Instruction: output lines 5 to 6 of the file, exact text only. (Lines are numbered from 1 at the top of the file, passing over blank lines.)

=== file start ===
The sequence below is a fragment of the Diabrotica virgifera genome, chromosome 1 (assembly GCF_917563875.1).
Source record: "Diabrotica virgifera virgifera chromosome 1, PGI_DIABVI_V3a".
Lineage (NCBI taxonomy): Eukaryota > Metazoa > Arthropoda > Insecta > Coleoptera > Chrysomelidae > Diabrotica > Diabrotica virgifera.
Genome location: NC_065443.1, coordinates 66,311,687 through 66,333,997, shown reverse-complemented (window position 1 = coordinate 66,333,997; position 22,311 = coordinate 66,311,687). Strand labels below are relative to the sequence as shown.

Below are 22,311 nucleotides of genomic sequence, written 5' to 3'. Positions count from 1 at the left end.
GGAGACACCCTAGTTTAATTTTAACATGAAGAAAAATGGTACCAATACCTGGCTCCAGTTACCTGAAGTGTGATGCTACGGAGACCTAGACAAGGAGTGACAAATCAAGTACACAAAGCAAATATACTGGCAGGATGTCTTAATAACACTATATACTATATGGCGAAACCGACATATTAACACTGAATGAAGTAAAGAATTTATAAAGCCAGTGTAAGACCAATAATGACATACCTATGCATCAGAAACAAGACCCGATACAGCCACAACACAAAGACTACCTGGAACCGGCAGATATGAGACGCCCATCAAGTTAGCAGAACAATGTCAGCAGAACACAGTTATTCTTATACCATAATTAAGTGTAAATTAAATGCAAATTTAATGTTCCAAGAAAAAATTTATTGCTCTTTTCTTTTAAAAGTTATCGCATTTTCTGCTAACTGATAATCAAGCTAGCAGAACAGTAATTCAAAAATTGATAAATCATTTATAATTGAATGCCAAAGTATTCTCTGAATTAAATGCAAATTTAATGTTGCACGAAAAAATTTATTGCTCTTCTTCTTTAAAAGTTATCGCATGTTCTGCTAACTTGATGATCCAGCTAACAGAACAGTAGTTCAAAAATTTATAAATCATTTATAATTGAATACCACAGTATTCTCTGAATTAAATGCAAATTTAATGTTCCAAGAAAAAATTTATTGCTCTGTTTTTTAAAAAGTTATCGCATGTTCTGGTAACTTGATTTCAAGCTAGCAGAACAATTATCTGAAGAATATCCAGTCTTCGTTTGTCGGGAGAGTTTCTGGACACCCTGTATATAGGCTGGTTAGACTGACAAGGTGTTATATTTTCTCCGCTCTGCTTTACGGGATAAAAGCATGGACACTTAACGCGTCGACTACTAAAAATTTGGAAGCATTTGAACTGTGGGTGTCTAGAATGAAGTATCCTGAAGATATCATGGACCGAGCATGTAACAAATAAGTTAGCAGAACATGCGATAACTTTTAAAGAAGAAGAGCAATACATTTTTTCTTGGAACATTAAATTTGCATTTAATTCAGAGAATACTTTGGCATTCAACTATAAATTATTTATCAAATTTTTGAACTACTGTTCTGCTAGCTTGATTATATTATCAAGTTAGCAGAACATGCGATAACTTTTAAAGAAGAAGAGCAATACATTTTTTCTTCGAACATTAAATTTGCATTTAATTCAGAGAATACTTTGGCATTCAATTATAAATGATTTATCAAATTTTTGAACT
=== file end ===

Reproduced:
Below are 22,311 nucleotides of genomic sequence, written 5' to 3'. Positions count from 1 at the left end.
GGAGACACCCTAGTTTAATTTTAACATGAAGAAAAATGGTACCAATACCTGGCTCCAGTTACCTGAAGTGTGATGCTACGGAGACCTAGACAAGGAGTGACAAATCAAGTACACAAAGCAAATATACTGGCAGGATGTCTTAATAACACTATATACTATATGGCGAAACCGACATATTAACACTGAATGAAGTAAAGAATTTATAAAGCCAGTGTAAGACCAATAATGACATACCTATGCATCAGAAACAAGACCCGATACAGCCACAACACAAAGACTACCTGGAACCGGCAGATATGAGACGCCCATCAAGTTAGCAGAACAATGTCAGCAGAACACAGTTATTCTTATACCATAATTAAGTGTAAATTAAATGCAAATTTAATGTTCCAAGAAAAAATTTATTGCTCTTTTCTTTTAAAAGTTATCGCATTTTCTGCTAACTGATAATCAAGCTAGCAGAACAGTAATTCAAAAATTGATAAATCATTTATAATTGAATGCCAAAGTATTCTCTGAATTAAATGCAAATTTAATGTTGCACGAAAAAATTTATTGCTCTTCTTCTTTAAAAGTTATCGCATGTTCTGCTAACTTGATGATCCAGCTAACAGAACAGTAGTTCAAAAATTTATAAATCATTTATAATTGAATACCACAGTATTCTCTGAATTAAATGCAAATTTAATGTTCCAAGAAAAAATTTATTGCTCTGTTTTTTAAAAAGTTATCGCATGTTCTGGTAACTTGATTTCAAGCTAGCAGAACAATTATCTGAAGAATATCCAGTCTTCGTTTGTCGGGAGAGTTTCTGGACACCCTGTATATAGGCTGGTTAGACTGACAAGGTGTTATATTTTCTCCGCTCTGCTTTACGGGATAAAAGCATGGACACTTAACGCGTCGACTACTAAAAATTTGGAAGCATTTGAACTGTGGGTGTCTAGAATGAAGTATCCTGAAGATATCATGGACCGAGCATGTAACAAATAAGTTAGCAGAACATGCGATAACTTTTAAAGAAGAAGAGCAATACATTTTTTCTTGGAACATTAAATTTGCATTTAATTCAGAGAATACTTTGGCATTCAACTATAAATTATTTATCAAATTTTTGAACTACTGTTCTGCTAGCTTGATTATATTATCAAGTTAGCAGAACATGCGATAACTTTTAAAGAAGAAGAGCAATACATTTTTTCTTCGAACATTAAATTTGCATTTAATTCAGAGAATACTTTGGCATTCAATTATAAATGATTTATCAAATTTTTGAACT